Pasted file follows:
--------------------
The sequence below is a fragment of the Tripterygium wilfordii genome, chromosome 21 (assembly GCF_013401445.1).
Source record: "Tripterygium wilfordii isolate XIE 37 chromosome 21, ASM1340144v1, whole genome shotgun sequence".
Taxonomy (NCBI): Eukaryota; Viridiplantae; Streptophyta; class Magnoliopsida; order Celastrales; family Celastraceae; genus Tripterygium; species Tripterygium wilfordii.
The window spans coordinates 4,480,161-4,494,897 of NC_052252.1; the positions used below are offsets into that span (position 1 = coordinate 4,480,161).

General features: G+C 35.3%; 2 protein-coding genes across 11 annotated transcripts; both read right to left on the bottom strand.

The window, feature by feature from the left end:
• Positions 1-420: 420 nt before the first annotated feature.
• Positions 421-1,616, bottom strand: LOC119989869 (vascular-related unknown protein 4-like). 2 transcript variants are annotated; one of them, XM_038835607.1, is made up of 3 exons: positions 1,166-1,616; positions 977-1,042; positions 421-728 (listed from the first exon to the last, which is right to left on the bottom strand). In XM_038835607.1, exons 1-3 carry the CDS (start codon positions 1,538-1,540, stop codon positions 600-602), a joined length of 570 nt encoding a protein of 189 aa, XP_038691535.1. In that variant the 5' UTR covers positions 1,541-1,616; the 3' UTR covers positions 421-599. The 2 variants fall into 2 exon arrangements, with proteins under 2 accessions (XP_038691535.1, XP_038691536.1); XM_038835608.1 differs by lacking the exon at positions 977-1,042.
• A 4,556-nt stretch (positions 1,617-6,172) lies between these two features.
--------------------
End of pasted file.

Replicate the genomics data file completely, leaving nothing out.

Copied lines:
The sequence below is a fragment of the Tripterygium wilfordii genome, chromosome 21 (assembly GCF_013401445.1).
Source record: "Tripterygium wilfordii isolate XIE 37 chromosome 21, ASM1340144v1, whole genome shotgun sequence".
Taxonomy (NCBI): Eukaryota; Viridiplantae; Streptophyta; class Magnoliopsida; order Celastrales; family Celastraceae; genus Tripterygium; species Tripterygium wilfordii.
The window spans coordinates 4,480,161-4,494,897 of NC_052252.1; the positions used below are offsets into that span (position 1 = coordinate 4,480,161).

General features: G+C 35.3%; 2 protein-coding genes across 11 annotated transcripts; both read right to left on the bottom strand.

The window, feature by feature from the left end:
• Positions 1-420: 420 nt before the first annotated feature.
• Positions 421-1,616, bottom strand: LOC119989869 (vascular-related unknown protein 4-like). 2 transcript variants are annotated; one of them, XM_038835607.1, is made up of 3 exons: positions 1,166-1,616; positions 977-1,042; positions 421-728 (listed from the first exon to the last, which is right to left on the bottom strand). In XM_038835607.1, exons 1-3 carry the CDS (start codon positions 1,538-1,540, stop codon positions 600-602), a joined length of 570 nt encoding a protein of 189 aa, XP_038691535.1. In that variant the 5' UTR covers positions 1,541-1,616; the 3' UTR covers positions 421-599. The 2 variants fall into 2 exon arrangements, with proteins under 2 accessions (XP_038691535.1, XP_038691536.1); XM_038835608.1 differs by lacking the exon at positions 977-1,042.
• A 4,556-nt stretch (positions 1,617-6,172) lies between these two features.